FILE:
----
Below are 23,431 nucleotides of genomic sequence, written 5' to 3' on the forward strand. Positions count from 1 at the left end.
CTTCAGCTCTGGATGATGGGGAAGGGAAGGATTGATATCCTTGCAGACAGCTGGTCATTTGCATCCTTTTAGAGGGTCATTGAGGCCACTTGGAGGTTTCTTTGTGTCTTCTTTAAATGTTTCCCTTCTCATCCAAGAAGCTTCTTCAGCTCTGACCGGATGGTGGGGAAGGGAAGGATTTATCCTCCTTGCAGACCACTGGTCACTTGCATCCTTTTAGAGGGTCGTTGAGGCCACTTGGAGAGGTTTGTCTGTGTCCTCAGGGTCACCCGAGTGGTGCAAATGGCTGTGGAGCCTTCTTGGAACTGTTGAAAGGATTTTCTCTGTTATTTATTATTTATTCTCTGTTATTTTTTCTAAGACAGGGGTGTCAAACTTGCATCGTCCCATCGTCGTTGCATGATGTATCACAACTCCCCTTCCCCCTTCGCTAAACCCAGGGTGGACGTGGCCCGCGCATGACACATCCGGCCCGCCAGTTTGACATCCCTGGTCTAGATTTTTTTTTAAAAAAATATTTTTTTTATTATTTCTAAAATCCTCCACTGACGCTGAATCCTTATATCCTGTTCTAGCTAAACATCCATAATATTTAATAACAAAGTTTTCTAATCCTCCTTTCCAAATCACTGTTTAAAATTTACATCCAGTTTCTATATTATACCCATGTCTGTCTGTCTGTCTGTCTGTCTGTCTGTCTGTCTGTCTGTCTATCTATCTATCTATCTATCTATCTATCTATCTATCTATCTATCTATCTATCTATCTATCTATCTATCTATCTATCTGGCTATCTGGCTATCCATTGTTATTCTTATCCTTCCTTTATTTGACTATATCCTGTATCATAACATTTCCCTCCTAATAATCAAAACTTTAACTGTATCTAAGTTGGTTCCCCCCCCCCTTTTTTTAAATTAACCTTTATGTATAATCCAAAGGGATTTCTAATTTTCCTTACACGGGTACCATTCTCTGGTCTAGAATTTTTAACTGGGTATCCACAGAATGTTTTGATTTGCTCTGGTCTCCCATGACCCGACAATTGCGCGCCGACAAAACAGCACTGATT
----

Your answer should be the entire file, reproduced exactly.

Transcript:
Below are 23,431 nucleotides of genomic sequence, written 5' to 3' on the forward strand. Positions count from 1 at the left end.
CTTCAGCTCTGGATGATGGGGAAGGGAAGGATTGATATCCTTGCAGACAGCTGGTCATTTGCATCCTTTTAGAGGGTCATTGAGGCCACTTGGAGGTTTCTTTGTGTCTTCTTTAAATGTTTCCCTTCTCATCCAAGAAGCTTCTTCAGCTCTGACCGGATGGTGGGGAAGGGAAGGATTTATCCTCCTTGCAGACCACTGGTCACTTGCATCCTTTTAGAGGGTCGTTGAGGCCACTTGGAGAGGTTTGTCTGTGTCCTCAGGGTCACCCGAGTGGTGCAAATGGCTGTGGAGCCTTCTTGGAACTGTTGAAAGGATTTTCTCTGTTATTTATTATTTATTCTCTGTTATTTTTTCTAAGACAGGGGTGTCAAACTTGCATCGTCCCATCGTCGTTGCATGATGTATCACAACTCCCCTTCCCCCTTCGCTAAACCCAGGGTGGACGTGGCCCGCGCATGACACATCCGGCCCGCCAGTTTGACATCCCTGGTCTAGATTTTTTTTTAAAAAAATATTTTTTTTATTATTTCTAAAATCCTCCACTGACGCTGAATCCTTATATCCTGTTCTAGCTAAACATCCATAATATTTAATAACAAAGTTTTCTAATCCTCCTTTCCAAATCACTGTTTAAAATTTACATCCAGTTTCTATATTATACCCATGTCTGTCTGTCTGTCTGTCTGTCTGTCTGTCTGTCTGTCTGTCTATCTATCTATCTATCTATCTATCTATCTATCTATCTATCTATCTATCTATCTATCTATCTATCTATCTATCTATCTGGCTATCTGGCTATCCATTGTTATTCTTATCCTTCCTTTATTTGACTATATCCTGTATCATAACATTTCCCTCCTAATAATCAAAACTTTAACTGTATCTAAGTTGGTTCCCCCCCCCCTTTTTTTAAATTAACCTTTATGTATAATCCAAAGGGATTTCTAATTTTCCTTACACGGGTACCATTCTCTGGTCTAGAATTTTTAACTGGGTATCCACAGAATGTTTTGATTTGCTCTGGTCTCCCATGACCCGACAATTGCGCGCCGACAAAACAGCACTGATT